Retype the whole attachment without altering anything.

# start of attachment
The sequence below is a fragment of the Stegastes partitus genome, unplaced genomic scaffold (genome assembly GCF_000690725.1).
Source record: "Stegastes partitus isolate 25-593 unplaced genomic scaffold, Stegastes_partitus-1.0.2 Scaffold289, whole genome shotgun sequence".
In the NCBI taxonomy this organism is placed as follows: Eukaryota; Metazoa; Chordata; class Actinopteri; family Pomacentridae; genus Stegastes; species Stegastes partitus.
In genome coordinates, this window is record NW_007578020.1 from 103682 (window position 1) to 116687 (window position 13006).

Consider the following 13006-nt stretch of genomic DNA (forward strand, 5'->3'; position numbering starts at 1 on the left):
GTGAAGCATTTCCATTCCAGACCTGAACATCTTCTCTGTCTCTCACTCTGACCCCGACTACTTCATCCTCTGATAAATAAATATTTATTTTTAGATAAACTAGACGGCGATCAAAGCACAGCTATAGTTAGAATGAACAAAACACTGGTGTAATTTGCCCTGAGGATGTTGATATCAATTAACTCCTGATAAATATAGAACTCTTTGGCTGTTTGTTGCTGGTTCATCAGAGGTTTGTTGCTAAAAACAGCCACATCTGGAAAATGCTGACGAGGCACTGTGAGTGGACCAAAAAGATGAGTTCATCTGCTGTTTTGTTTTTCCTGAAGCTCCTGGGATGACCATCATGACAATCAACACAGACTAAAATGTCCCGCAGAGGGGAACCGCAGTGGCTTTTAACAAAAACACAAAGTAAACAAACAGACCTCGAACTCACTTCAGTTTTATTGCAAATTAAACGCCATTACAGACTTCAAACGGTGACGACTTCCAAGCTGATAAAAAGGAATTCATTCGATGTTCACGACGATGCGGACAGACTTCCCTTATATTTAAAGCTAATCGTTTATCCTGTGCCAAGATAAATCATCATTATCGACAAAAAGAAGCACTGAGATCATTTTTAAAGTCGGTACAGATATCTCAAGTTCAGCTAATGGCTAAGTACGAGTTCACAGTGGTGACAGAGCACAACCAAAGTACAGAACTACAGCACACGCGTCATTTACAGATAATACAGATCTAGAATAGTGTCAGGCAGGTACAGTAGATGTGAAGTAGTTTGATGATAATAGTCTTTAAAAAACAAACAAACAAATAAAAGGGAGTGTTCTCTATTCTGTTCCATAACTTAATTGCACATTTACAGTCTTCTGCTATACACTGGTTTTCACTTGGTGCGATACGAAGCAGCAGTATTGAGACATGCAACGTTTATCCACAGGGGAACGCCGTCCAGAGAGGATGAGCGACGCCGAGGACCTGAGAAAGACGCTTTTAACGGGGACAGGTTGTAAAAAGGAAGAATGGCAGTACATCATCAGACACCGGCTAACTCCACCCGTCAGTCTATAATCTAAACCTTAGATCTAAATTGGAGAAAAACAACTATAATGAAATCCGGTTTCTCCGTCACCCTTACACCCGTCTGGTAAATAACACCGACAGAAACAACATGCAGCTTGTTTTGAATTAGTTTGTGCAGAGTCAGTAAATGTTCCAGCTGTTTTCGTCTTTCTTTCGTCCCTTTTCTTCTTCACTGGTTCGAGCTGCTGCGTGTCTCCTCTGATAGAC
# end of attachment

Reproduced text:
The sequence below is a fragment of the Stegastes partitus genome, unplaced genomic scaffold (genome assembly GCF_000690725.1).
Source record: "Stegastes partitus isolate 25-593 unplaced genomic scaffold, Stegastes_partitus-1.0.2 Scaffold289, whole genome shotgun sequence".
In the NCBI taxonomy this organism is placed as follows: Eukaryota; Metazoa; Chordata; class Actinopteri; family Pomacentridae; genus Stegastes; species Stegastes partitus.
In genome coordinates, this window is record NW_007578020.1 from 103682 (window position 1) to 116687 (window position 13006).

Consider the following 13006-nt stretch of genomic DNA (forward strand, 5'->3'; position numbering starts at 1 on the left):
GTGAAGCATTTCCATTCCAGACCTGAACATCTTCTCTGTCTCTCACTCTGACCCCGACTACTTCATCCTCTGATAAATAAATATTTATTTTTAGATAAACTAGACGGCGATCAAAGCACAGCTATAGTTAGAATGAACAAAACACTGGTGTAATTTGCCCTGAGGATGTTGATATCAATTAACTCCTGATAAATATAGAACTCTTTGGCTGTTTGTTGCTGGTTCATCAGAGGTTTGTTGCTAAAAACAGCCACATCTGGAAAATGCTGACGAGGCACTGTGAGTGGACCAAAAAGATGAGTTCATCTGCTGTTTTGTTTTTCCTGAAGCTCCTGGGATGACCATCATGACAATCAACACAGACTAAAATGTCCCGCAGAGGGGAACCGCAGTGGCTTTTAACAAAAACACAAAGTAAACAAACAGACCTCGAACTCACTTCAGTTTTATTGCAAATTAAACGCCATTACAGACTTCAAACGGTGACGACTTCCAAGCTGATAAAAAGGAATTCATTCGATGTTCACGACGATGCGGACAGACTTCCCTTATATTTAAAGCTAATCGTTTATCCTGTGCCAAGATAAATCATCATTATCGACAAAAAGAAGCACTGAGATCATTTTTAAAGTCGGTACAGATATCTCAAGTTCAGCTAATGGCTAAGTACGAGTTCACAGTGGTGACAGAGCACAACCAAAGTACAGAACTACAGCACACGCGTCATTTACAGATAATACAGATCTAGAATAGTGTCAGGCAGGTACAGTAGATGTGAAGTAGTTTGATGATAATAGTCTTTAAAAAACAAACAAACAAATAAAAGGGAGTGTTCTCTATTCTGTTCCATAACTTAATTGCACATTTACAGTCTTCTGCTATACACTGGTTTTCACTTGGTGCGATACGAAGCAGCAGTATTGAGACATGCAACGTTTATCCACAGGGGAACGCCGTCCAGAGAGGATGAGCGACGCCGAGGACCTGAGAAAGACGCTTTTAACGGGGACAGGTTGTAAAAAGGAAGAATGGCAGTACATCATCAGACACCGGCTAACTCCACCCGTCAGTCTATAATCTAAACCTTAGATCTAAATTGGAGAAAAACAACTATAATGAAATCCGGTTTCTCCGTCACCCTTACACCCGTCTGGTAAATAACACCGACAGAAACAACATGCAGCTTGTTTTGAATTAGTTTGTGCAGAGTCAGTAAATGTTCCAGCTGTTTTCGTCTTTCTTTCGTCCCTTTTCTTCTTCACTGGTTCGAGCTGCTGCGTGTCTCCTCTGATAGAC